Nevertheless, it is always a good idea to cook food at the recommended temperature to avoid foodborne illnesses. A 2020 review notes that exposure to normal cooking temperatures will kill viruses in food, including SARS-CoV-2.

Other things people can do to enjoy food safely include:

  • washing the hands with soap and water for 20 seconds before handling food or eating
  • cooking foods until they are thoroughly cooked according to the packet instructions
  • using separate utensils and plates from household members who may have COVID-19
  • bringing separate food, drinks, or cutlery to social gatherings

Most washing machines do not reach temperatures high enough to kill SARS-CoV-2. Machines that can reach temperatures of 158°F (70°C) or above for 5 minutes may be able to do that, but research has not confirmed this.

Similarly, hot water from a faucet will not be hot enough to kill the novel coronavirus. In the United States, water from a faucet cannot reach above 120°F (49°C).

The CDC recommends laundering clothes at the warmest possible temperature and then allowing them to dry completely to reduce the risk of transmission.

People should also:

  • regularly disinfect laundry baskets and clothes hampers
  • dry laundry away from people who may have COVID-19
  • wash the hands thoroughly after handling unwashed or wet laundry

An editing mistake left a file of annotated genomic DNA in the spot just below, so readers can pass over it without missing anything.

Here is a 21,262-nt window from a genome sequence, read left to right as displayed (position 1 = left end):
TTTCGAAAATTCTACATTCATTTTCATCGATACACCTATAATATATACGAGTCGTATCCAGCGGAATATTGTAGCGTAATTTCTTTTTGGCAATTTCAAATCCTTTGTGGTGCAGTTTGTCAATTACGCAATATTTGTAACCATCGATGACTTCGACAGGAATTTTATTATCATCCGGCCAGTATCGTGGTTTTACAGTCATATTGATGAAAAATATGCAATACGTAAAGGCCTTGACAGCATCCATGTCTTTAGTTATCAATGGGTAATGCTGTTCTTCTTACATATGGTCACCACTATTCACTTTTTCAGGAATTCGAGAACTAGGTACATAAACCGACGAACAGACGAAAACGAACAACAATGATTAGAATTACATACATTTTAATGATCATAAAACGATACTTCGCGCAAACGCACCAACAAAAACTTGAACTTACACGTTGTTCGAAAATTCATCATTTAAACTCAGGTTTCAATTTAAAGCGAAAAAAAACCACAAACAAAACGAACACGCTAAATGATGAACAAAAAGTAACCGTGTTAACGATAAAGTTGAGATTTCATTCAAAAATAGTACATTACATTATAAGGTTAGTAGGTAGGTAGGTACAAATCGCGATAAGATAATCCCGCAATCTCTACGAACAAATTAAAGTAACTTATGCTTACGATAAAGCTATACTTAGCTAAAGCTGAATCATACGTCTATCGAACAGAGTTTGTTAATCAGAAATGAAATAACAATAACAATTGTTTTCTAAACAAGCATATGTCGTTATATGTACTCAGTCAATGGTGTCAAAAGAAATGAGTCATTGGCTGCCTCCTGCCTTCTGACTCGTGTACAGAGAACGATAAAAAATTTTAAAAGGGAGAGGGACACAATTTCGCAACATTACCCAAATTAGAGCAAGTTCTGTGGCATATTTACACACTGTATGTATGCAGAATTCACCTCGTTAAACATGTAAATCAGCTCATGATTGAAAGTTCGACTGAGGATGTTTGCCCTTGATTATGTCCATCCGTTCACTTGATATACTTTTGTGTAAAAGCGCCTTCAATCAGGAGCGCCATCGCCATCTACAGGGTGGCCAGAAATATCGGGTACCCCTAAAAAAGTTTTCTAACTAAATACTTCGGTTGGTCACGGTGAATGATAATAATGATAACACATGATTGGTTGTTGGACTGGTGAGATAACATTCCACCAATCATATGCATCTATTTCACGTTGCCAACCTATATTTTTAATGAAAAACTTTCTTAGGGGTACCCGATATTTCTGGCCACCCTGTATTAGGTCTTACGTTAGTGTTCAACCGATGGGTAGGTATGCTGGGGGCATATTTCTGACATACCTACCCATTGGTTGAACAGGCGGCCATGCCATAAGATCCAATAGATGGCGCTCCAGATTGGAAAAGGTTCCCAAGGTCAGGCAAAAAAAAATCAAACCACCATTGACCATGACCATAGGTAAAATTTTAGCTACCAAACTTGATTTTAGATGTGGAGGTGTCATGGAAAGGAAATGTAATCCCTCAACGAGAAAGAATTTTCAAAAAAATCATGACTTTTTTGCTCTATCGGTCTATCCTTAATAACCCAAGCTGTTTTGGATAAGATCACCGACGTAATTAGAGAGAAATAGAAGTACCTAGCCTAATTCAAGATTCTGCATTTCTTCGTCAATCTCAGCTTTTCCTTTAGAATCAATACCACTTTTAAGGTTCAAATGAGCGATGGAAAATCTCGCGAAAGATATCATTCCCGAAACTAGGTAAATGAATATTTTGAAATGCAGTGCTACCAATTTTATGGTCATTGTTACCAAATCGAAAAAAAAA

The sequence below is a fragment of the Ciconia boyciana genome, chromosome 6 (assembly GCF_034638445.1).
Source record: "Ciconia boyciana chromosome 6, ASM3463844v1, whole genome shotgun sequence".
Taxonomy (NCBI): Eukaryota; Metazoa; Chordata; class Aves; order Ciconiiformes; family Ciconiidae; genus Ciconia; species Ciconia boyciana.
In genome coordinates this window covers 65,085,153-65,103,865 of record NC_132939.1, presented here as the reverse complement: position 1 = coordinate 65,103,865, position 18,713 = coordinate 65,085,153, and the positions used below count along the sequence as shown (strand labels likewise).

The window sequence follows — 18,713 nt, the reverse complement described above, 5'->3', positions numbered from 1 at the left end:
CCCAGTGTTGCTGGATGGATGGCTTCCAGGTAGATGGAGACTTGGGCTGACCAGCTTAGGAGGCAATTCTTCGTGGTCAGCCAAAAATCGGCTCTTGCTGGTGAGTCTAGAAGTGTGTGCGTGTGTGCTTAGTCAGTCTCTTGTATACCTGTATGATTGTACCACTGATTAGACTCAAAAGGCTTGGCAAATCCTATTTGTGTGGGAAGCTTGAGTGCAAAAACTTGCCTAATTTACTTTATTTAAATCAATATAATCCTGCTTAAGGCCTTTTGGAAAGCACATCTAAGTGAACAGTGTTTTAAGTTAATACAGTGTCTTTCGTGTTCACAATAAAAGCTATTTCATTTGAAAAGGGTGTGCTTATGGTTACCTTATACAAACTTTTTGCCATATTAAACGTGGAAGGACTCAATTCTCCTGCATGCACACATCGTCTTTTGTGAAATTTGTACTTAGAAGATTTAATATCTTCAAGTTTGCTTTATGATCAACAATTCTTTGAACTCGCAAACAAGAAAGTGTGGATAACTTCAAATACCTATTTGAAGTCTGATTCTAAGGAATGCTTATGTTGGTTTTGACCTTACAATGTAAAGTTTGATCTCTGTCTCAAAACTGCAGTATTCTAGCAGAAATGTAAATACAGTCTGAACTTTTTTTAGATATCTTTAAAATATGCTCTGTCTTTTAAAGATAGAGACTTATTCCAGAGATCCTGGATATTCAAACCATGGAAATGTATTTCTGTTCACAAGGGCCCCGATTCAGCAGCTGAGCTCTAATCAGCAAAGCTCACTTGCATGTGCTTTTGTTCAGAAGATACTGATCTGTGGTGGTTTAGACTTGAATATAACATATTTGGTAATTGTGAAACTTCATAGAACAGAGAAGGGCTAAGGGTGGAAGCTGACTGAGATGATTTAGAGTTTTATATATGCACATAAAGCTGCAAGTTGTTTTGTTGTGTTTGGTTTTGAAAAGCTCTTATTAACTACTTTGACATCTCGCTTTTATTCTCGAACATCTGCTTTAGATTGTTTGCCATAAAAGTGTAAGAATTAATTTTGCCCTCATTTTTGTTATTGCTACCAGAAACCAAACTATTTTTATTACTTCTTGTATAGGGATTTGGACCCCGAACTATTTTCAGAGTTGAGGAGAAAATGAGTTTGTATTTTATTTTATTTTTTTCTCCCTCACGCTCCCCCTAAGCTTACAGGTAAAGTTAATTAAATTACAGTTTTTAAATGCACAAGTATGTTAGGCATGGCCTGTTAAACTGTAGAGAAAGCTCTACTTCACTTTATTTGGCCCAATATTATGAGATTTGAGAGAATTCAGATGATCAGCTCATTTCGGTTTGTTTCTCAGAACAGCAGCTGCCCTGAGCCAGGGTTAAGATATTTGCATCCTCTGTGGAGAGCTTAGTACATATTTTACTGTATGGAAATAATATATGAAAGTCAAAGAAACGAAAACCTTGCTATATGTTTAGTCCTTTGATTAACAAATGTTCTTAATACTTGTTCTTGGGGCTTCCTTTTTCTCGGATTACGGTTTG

It is safe to wash laundry from someone who has COVID-19 together with laundry from other people. However, the person doing the laundry should wear a face mask and protective gloves, particularly when handling unwashed clothing, bedding, or towels from the person with the virus.

In some cases, it is not safe to rely on heat for protection against SARS-CoV-2. This may be because the heat source cannot get hot enough for long enough or because exposure to such high temperatures would be dangerous.

The following sources do not provide enough heat to kill SARS-CoV-2:

  • dishwashers, which usually heat at or below 135°F (57°C)
  • hot drinking water
  • hot baths
  • hair dryers
  • warm or hot weather
  • saunas and steam rooms

People should not use heat to kill SARS-CoV-2 on or inside the body. The temperatures that kill SARS-CoV-2 are unsafe for humans and animals and will cause burns.

Even if an individual has a fever, coronaviruses remain alive at these body temperatures.

However, people can use appropriate soaps and cleansers externally on the skin to remove viruses.

Cleaning and disinfecting objects, surfaces, and clothing helps stop the spread of SARS-CoV-2. Other ways to prevent transmission in the home include:

  • regularly cleaning frequently touched electronic devices, such as phones and tablets
  • regularly cleaning high-touch surfaces, such as door handles, light switches, and dining tables
  • cleaning any surfaces that are visibly dirty
  • washing home furnishings, such as cushions, blankets, and drapes